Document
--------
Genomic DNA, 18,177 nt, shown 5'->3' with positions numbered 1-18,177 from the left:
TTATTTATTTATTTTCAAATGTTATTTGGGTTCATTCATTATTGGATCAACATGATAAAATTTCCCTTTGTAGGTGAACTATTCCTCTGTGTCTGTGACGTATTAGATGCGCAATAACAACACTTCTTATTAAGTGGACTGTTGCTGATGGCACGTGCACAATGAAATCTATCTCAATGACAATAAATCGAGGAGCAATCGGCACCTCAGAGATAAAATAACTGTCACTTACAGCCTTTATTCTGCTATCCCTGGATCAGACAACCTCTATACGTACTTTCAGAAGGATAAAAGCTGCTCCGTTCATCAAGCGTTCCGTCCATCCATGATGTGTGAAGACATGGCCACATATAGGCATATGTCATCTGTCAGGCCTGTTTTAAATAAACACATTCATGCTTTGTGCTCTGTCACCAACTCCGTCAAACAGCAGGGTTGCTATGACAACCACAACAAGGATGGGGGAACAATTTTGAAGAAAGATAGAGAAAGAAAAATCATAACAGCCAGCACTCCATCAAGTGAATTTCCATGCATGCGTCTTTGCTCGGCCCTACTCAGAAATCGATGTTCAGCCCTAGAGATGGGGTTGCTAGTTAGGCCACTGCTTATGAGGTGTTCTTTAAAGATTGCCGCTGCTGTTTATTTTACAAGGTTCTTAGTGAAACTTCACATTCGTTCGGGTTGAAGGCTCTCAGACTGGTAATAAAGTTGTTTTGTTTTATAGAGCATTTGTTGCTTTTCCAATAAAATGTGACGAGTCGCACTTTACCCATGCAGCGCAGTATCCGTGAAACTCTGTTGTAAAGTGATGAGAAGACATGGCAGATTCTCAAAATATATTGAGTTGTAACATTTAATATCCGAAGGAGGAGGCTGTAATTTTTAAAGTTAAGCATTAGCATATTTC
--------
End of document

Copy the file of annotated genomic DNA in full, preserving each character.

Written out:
Genomic DNA, 18,177 nt, shown 5'->3' with positions numbered 1-18,177 from the left:
TTATTTATTTATTTTCAAATGTTATTTGGGTTCATTCATTATTGGATCAACATGATAAAATTTCCCTTTGTAGGTGAACTATTCCTCTGTGTCTGTGACGTATTAGATGCGCAATAACAACACTTCTTATTAAGTGGACTGTTGCTGATGGCACGTGCACAATGAAATCTATCTCAATGACAATAAATCGAGGAGCAATCGGCACCTCAGAGATAAAATAACTGTCACTTACAGCCTTTATTCTGCTATCCCTGGATCAGACAACCTCTATACGTACTTTCAGAAGGATAAAAGCTGCTCCGTTCATCAAGCGTTCCGTCCATCCATGATGTGTGAAGACATGGCCACATATAGGCATATGTCATCTGTCAGGCCTGTTTTAAATAAACACATTCATGCTTTGTGCTCTGTCACCAACTCCGTCAAACAGCAGGGTTGCTATGACAACCACAACAAGGATGGGGGAACAATTTTGAAGAAAGATAGAGAAAGAAAAATCATAACAGCCAGCACTCCATCAAGTGAATTTCCATGCATGCGTCTTTGCTCGGCCCTACTCAGAAATCGATGTTCAGCCCTAGAGATGGGGTTGCTAGTTAGGCCACTGCTTATGAGGTGTTCTTTAAAGATTGCCGCTGCTGTTTATTTTACAAGGTTCTTAGTGAAACTTCACATTCGTTCGGGTTGAAGGCTCTCAGACTGGTAATAAAGTTGTTTTGTTTTATAGAGCATTTGTTGCTTTTCCAATAAAATGTGACGAGTCGCACTTTACCCATGCAGCGCAGTATCCGTGAAACTCTGTTGTAAAGTGATGAGAAGACATGGCAGATTCTCAAAATATATTGAGTTGTAACATTTAATATCCGAAGGAGGAGGCTGTAATTTTTAAAGTTAAGCATTAGCATATTTC